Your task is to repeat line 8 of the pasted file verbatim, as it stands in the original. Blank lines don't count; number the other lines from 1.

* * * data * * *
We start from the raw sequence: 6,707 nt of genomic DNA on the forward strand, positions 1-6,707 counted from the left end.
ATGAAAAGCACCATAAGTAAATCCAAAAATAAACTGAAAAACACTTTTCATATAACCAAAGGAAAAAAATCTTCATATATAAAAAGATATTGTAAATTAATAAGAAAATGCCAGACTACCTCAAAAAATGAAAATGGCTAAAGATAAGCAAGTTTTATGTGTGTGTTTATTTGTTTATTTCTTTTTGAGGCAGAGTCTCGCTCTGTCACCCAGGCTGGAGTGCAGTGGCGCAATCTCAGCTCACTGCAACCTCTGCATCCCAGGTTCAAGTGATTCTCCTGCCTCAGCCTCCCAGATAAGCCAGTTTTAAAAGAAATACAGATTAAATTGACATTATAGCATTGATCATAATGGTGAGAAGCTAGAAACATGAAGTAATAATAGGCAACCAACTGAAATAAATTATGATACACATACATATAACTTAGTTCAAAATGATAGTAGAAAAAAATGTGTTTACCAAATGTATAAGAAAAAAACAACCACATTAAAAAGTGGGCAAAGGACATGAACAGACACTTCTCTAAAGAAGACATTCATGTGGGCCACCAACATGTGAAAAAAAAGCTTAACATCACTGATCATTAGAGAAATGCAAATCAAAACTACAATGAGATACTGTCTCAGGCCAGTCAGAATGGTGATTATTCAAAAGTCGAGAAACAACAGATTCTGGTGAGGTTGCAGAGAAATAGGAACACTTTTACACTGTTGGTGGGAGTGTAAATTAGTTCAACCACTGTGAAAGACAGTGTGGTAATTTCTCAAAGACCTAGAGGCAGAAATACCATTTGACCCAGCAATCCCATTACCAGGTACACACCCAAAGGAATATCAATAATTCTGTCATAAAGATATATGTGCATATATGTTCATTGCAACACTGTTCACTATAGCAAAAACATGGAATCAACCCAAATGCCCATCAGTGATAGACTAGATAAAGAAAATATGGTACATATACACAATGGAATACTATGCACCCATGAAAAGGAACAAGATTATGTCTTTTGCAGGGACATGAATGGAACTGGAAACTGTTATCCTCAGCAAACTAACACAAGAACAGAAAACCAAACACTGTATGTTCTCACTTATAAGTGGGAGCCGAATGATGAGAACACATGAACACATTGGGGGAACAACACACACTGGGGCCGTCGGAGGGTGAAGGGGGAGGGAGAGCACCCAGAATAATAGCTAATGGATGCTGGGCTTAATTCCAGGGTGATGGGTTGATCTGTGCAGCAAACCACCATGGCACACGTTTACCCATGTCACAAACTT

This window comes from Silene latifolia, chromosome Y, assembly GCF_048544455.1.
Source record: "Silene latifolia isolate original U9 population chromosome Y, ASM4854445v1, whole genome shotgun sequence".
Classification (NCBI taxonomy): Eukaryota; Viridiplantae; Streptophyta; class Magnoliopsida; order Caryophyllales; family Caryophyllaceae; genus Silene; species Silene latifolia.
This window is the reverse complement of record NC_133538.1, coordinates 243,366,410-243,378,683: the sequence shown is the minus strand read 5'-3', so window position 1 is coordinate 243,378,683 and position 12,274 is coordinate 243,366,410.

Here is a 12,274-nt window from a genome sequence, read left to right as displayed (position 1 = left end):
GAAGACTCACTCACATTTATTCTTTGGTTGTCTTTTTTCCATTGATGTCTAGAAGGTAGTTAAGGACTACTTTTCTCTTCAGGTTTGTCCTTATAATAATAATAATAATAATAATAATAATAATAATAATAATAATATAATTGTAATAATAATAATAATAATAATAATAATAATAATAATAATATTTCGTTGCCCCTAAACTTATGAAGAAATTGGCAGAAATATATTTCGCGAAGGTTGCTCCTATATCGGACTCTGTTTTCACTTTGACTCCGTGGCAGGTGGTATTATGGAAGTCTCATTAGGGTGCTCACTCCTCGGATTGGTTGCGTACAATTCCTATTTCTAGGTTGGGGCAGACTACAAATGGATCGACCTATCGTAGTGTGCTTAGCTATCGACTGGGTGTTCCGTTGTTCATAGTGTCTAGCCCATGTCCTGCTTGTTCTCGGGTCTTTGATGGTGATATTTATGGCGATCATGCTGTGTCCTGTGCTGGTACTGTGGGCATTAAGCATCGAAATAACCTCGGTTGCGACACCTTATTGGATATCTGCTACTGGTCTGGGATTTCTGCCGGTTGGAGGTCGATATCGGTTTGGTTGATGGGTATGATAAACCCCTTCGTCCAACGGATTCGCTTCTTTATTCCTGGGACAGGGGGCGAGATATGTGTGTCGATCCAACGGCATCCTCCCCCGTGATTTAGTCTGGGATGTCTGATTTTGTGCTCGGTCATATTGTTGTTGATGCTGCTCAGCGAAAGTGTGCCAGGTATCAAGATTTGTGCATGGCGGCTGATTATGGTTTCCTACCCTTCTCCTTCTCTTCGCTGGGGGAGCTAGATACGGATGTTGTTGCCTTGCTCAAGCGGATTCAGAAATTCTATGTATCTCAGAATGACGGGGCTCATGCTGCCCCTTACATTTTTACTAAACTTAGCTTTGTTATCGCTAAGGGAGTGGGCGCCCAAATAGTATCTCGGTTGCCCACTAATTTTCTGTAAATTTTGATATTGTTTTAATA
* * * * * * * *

GAAGACTCACTCACATTTATTCTTTGGTTGTCTTTTTTCCATTGATGTCTAGAAGGTAGTTAAGGACTACTTTTCTCTTCAGGTTTGTCCTTATAATAATAATAATAATAATAATAATAATAATAATAATAATAATATAATTGTAATAATAATAATAATAATAATAATAATAATAATAATAATATTTCGTTGCCCCTAAACTTATGAAGAAATTGGCAGAAATATATTTCGCGAAGGTTGCTCCTATATCGGACTCTGTTTTCACTTTGACTCCGTGGCAGGTGGTATTATGGAAGTCTCATTAGGGTGCTCACTCCTCGGATTGGTTGCGTACAATTCCTATTTCTAGGTTGGGGCAGACTACAAATGGATCGACCTATCGTAGTGTGCTTAGCTATCGACTGGGTGTTCCGTTGTTCATAGTGTCTAGCCCATGTCCTGCTTGTTCTCGGGTCTTTGATGGTGATATTTATGGCGATCATGCTGTGTCCTGTGCTGGTACTGTGGGCATTAAGCATCGAAATAACCTCGGTTGCGACACCTTATTGGATATCTGCTACTGGTCTGGGATTTCTGCCGGTTGGAGGTCGATATCGGTTTGGTTGATGGGTATGATAAACCCCTTCGTCCAACGGATTCGCTTCTTTATTCCTGGGACAGGGGGCGAGATATGTGTGTCGATCCAACGGCATCCTCCCCCGTGATTTAGTCTGGGATGTCTGATTTTGTGCTCGGTCATATTGTTGTTGATGCTGCTCAGCGAAAGTGTGCCAGGTATCAAGATTTGTGCATGGCGGCTGATTATGGTTTCCTACCCTTCTCCTTCTCTTCGCTGGGGGAGCTAGATACGGATGTTGTTGCCTTGCTCAAGCGGATTCAGAAATTCTATGTATCTCAGAATGACGGGGCTCATGCTGCCCCTTACATTTTTACTAAACTTAGCTTTGTTATCGCTAAGGGAGTGGGCGCCCAAATAGTATCTCGGTTGCCCACTAATTTTCTGTAAATTTTGATATTGTTTTAATA